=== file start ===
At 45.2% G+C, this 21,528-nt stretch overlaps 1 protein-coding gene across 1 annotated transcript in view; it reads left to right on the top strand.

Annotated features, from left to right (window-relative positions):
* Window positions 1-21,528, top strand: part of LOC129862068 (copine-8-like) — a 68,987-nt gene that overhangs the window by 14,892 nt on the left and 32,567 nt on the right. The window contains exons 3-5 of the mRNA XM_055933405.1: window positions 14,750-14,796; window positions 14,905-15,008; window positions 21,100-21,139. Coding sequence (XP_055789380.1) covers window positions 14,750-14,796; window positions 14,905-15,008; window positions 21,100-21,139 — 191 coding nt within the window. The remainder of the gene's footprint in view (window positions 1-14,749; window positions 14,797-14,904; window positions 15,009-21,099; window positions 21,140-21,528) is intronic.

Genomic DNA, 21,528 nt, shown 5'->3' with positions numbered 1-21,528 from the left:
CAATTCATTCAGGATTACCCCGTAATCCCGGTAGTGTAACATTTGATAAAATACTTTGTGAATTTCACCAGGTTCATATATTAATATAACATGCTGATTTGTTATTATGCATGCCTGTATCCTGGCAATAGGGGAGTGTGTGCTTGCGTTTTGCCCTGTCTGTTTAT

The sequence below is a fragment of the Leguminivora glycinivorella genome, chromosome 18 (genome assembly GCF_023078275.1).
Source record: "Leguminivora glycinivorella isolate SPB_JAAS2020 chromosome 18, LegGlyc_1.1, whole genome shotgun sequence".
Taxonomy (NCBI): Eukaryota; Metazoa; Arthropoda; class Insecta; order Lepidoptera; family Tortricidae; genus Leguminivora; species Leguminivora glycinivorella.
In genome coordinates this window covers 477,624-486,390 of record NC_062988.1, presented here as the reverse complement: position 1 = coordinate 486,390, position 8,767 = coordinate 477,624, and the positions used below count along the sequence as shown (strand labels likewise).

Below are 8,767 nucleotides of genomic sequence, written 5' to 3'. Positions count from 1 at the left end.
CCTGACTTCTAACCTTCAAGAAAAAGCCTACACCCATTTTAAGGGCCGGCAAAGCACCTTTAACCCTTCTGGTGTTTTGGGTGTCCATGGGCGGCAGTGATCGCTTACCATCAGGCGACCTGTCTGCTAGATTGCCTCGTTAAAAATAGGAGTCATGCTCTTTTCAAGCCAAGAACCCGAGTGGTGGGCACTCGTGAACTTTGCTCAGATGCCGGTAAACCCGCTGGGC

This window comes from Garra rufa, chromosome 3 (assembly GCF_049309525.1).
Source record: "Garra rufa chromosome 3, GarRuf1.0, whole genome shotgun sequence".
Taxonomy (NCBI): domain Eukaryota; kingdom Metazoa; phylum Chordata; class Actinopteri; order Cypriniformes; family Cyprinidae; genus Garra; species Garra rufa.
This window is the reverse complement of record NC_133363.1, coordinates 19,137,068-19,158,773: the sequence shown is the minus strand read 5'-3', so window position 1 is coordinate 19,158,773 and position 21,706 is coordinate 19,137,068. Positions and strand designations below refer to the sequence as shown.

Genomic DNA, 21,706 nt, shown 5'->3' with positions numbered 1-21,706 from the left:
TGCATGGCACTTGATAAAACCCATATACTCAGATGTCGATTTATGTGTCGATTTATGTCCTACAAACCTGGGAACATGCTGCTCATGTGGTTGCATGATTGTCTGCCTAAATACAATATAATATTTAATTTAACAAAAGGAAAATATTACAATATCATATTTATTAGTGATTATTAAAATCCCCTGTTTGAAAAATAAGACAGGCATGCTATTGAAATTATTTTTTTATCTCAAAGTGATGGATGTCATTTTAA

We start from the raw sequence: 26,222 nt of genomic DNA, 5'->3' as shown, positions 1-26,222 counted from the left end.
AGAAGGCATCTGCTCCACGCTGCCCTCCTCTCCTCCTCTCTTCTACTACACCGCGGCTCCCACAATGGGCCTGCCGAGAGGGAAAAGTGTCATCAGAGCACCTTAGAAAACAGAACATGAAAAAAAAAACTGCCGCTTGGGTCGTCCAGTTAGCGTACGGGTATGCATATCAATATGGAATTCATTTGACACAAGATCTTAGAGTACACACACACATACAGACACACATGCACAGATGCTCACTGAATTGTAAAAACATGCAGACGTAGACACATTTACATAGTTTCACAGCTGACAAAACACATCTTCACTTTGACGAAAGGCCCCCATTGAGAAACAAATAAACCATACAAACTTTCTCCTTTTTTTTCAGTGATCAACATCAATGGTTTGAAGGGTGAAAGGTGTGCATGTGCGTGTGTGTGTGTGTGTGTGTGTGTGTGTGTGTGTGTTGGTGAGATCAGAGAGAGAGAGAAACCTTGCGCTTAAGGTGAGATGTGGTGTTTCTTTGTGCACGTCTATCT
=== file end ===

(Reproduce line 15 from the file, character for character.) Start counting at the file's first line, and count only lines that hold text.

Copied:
This window is the reverse complement of record NC_133363.1, coordinates 19,137,068-19,158,773: the sequence shown is the minus strand read 5'-3', so window position 1 is coordinate 19,158,773 and position 21,706 is coordinate 19,137,068. Positions and strand designations below refer to the sequence as shown.